Of COURSE rejection is disappointing to younger women who want in to older women’s clubhouse—and why wouldn’t they want in? These are good jobs, with good benefits, for the most part, in organizations that younger feminists believe in. Something missing from the TMC convo is the fact that what goes on in some feminist organizations goes on in the workplace more generally; lack of mentoring among women is not a problem among feminists alone. Men have been pulling each other up the ladder for centuries; women are newer at it, and perhaps, in an economy of scarcity where there’s still the perception that only so many women can hold top positions in corporations or have their own break-even nonprofit, women have not yet mastered the art of sharing power. I absolutely salute the younger women who are forming clubhouses of their own, but I agree with Patti Binder, who comments:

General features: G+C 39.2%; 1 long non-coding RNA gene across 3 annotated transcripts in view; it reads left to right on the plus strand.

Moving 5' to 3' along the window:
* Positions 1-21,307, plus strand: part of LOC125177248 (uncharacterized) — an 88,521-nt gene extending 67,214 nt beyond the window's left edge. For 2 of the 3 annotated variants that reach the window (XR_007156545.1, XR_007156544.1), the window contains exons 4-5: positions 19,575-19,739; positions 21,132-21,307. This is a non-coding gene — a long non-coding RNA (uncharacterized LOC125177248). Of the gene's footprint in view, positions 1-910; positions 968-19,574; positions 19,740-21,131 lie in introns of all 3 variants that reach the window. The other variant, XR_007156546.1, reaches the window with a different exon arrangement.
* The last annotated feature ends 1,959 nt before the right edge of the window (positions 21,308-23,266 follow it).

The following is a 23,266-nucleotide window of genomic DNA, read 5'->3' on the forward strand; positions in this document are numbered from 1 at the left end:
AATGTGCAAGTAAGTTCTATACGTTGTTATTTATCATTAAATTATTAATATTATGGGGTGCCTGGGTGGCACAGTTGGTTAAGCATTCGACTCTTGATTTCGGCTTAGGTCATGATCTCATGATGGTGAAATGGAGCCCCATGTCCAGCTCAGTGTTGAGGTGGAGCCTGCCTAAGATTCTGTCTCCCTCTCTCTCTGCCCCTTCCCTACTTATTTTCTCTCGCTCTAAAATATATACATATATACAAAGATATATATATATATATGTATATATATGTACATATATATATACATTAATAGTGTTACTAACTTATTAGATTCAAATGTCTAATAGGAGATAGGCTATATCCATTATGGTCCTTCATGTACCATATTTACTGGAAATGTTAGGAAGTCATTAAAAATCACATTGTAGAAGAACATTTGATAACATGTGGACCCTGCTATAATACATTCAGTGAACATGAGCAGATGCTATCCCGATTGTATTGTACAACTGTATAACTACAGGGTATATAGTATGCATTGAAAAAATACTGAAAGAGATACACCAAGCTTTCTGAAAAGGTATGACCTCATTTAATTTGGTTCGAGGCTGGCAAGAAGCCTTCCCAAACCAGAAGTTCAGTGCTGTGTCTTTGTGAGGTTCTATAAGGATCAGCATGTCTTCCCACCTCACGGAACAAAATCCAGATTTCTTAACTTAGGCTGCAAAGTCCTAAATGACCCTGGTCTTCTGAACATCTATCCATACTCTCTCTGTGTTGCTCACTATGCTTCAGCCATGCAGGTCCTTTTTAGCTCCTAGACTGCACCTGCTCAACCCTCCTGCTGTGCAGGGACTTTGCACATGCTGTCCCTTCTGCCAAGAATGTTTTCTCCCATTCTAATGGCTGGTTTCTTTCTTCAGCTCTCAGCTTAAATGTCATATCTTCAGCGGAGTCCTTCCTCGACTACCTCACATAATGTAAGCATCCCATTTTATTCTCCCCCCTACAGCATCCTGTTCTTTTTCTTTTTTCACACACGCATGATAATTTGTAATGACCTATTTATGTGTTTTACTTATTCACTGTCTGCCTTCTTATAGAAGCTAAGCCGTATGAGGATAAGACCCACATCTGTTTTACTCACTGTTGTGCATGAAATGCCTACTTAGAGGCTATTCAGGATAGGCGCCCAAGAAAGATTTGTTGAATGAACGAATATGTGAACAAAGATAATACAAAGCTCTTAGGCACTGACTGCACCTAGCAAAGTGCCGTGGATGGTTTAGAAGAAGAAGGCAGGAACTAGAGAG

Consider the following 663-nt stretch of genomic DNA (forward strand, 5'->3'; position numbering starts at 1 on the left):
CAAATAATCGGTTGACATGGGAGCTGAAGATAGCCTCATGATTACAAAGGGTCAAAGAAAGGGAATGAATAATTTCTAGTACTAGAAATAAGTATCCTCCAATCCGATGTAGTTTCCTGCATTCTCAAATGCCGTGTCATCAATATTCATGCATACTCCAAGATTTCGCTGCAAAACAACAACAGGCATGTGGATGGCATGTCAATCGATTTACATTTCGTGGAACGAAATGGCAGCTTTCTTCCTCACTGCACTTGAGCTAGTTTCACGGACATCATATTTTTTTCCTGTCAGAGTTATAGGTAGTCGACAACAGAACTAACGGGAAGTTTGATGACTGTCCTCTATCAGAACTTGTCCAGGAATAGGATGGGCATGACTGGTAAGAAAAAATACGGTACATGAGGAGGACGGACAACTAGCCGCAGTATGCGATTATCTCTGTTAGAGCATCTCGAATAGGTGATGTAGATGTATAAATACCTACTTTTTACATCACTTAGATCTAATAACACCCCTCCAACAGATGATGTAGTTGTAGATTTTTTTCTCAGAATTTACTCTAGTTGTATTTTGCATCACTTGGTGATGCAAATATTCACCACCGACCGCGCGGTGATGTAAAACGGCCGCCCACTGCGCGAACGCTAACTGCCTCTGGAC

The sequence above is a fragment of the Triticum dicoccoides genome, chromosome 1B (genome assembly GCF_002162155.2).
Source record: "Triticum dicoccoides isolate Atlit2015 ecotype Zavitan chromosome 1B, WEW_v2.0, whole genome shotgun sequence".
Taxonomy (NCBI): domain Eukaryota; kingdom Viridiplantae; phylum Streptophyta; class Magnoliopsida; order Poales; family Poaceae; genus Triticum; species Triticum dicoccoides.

But is that really the best and most effective message larger organizations have to give younger women? Don't feel welcome here so go elsewhere and do your own thing?
Again, the feeling of rejection is mutual. WomansSpace, a self-identifed second-waver, comments:
It never occurred to me that your generation wouldn’t even bother to read second wave literature. That is a painful rejection when I can so clearly remember, in a zen sense, thinking about your face, long before it existed....I do not own feminism. I was but a tiny cog and was part of its creation and Ms. Valenti's understanding and mine are so different and they are different in places where I hurt. I want to see continuity in what I helped start and instead of continuity.... well I see naked, anorexic, long haired women on trapezes.
Ouch. But there IS continuity. It's just hard to see it amidst all the emotion and commotion--as I write about in my book. I look forward to the day when we stop fighting each other and see our way through to the larger issues that threaten all women’s integrity and well-being.